This extension should be propogated back all the way to the first hardware that’s capable of executing shaders. Why? Compatability. D3D worked with bytecode all the way back to when shaders were first introduced. GL can too.
Here’s a comparison between D3D9 bytecode shader loads, and OpenGL shader loads (among other things).
Official Bindless Objects Extension
NVIDIA and AMD offer separate but (as far as I can tell) equivalent solutions for accessing textures without binding them, saving a lot of unnecessary driver overhead. These are the two big players in the game. Then there’s Intel. I’ve heard they offer a bindless solution as well, but I haven’t bothered verifying this. In this day and age where virtual texturing is starting to become common place (at least in one form or another) the ability to just directly access texture memory is becoming increasingly more important.
For reference, see GL_AMD_pinned_memory, GL_NV_bindless_texture, and GL_NV_vertex_buffer_unified_memory.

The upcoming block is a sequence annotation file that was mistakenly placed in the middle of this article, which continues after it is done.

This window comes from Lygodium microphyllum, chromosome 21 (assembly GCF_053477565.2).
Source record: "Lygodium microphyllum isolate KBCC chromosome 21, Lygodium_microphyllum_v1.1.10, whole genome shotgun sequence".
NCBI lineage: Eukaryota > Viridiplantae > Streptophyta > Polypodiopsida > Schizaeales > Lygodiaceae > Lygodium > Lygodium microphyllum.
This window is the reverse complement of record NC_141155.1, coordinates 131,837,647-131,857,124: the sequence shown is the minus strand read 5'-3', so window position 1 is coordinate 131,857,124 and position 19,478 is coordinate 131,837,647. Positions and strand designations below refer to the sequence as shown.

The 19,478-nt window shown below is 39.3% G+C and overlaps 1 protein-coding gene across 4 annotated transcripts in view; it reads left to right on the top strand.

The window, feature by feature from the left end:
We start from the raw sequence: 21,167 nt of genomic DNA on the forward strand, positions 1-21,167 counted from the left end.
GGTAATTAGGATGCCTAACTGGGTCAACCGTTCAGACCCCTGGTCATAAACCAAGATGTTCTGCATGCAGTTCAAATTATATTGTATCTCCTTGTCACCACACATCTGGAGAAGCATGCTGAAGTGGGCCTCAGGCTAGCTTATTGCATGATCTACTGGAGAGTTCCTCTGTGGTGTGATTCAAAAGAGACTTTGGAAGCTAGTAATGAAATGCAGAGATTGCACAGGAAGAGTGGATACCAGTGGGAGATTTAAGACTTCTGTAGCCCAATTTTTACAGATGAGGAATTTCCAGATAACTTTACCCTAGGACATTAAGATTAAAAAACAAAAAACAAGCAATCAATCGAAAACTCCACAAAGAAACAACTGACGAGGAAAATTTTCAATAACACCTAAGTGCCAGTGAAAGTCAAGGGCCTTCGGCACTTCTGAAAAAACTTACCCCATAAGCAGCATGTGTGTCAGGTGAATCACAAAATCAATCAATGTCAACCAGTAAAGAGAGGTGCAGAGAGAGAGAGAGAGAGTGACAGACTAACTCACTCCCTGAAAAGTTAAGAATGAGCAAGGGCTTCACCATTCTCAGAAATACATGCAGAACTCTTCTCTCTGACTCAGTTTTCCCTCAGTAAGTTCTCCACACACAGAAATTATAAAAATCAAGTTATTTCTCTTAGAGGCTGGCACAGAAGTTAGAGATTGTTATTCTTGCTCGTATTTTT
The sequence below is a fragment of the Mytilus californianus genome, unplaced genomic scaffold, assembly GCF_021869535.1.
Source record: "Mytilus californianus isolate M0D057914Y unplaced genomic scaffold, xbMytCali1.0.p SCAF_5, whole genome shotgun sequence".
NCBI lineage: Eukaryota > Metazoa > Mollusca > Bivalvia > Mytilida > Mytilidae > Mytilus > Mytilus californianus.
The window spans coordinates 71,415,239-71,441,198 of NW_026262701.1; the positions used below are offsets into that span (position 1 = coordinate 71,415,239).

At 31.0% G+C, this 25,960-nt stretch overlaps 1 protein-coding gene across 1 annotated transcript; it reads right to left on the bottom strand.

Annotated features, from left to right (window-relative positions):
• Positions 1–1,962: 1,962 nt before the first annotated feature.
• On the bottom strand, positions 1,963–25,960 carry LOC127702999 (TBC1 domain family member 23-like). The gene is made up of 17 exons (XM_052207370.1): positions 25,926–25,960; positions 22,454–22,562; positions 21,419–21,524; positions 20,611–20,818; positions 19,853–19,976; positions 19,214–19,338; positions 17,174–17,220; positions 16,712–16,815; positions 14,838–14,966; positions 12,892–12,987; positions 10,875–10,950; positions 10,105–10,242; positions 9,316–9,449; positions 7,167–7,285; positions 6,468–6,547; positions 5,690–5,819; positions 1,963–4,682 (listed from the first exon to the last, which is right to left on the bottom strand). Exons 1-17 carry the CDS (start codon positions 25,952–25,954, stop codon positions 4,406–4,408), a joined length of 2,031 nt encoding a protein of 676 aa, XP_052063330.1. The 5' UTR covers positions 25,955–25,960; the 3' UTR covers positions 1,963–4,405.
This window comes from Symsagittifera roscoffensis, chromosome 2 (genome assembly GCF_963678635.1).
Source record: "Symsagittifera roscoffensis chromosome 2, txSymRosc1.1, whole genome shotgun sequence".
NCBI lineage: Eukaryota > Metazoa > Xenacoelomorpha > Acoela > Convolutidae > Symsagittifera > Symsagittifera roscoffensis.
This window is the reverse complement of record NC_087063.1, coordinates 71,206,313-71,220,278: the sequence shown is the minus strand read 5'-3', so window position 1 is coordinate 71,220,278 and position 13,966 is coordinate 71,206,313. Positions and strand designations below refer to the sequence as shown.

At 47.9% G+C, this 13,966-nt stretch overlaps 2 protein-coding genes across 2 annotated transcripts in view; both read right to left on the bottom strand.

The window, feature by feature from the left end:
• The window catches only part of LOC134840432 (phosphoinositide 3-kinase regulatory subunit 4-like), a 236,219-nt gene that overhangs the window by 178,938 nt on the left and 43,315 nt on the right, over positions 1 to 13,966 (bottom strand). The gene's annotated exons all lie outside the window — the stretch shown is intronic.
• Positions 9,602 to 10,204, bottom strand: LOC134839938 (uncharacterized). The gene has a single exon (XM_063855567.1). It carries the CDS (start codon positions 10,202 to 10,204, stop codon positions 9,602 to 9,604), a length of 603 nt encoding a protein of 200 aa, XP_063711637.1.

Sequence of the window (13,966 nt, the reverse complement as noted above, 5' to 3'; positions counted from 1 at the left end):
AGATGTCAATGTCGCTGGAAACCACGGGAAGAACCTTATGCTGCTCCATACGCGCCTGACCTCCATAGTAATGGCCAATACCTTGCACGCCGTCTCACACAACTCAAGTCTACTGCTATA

API To Determine What’s Supported By Hardware
D3D9 and below had GetDeviceCaps(). D3D10+ has “feature levels” and “feature sets” that you can check. These feature sets are useful to determine what the driver has support for.
Now, believe me, I like that OpenGL forces the driver to support some things, even if it has to fallback to software to do so. However, I also want to find out what falls back to software. That way, in my code, I can choose to avoid that particular feature and perform a work-around. Maybe this can be done through queries. e.g., issue an Is Hardware query for a set of OpenGL commands using the current state. Then, check the query for a boolean value. If true, then the hardware can execute the GL commands within the query statement. If false, then the hardware can’t, so do something else. This seems like it would be easy to implement. At least, it would be easy to add to the specs. (No new entry points, one added enum value, and some description.)
Why is this still fixed function? I’ve noticed that in OpenGL ES, on NVIDIA Tegra hardware, whenever you change the fixed-function alpha blending state, the shader bytecode is regenerated. (Someone at Unity discovered this actually. I don’t remember where I read this from specifically though, sorry.) So, I assume that means hardware is capable of performing it. The D.I.C.E. Frostbite 2 (Battlefield 3) guys seem to want this as well. I’ll leave this section short since AAA developers already want this feature. (Sorry for not providing more in terms of citation here.)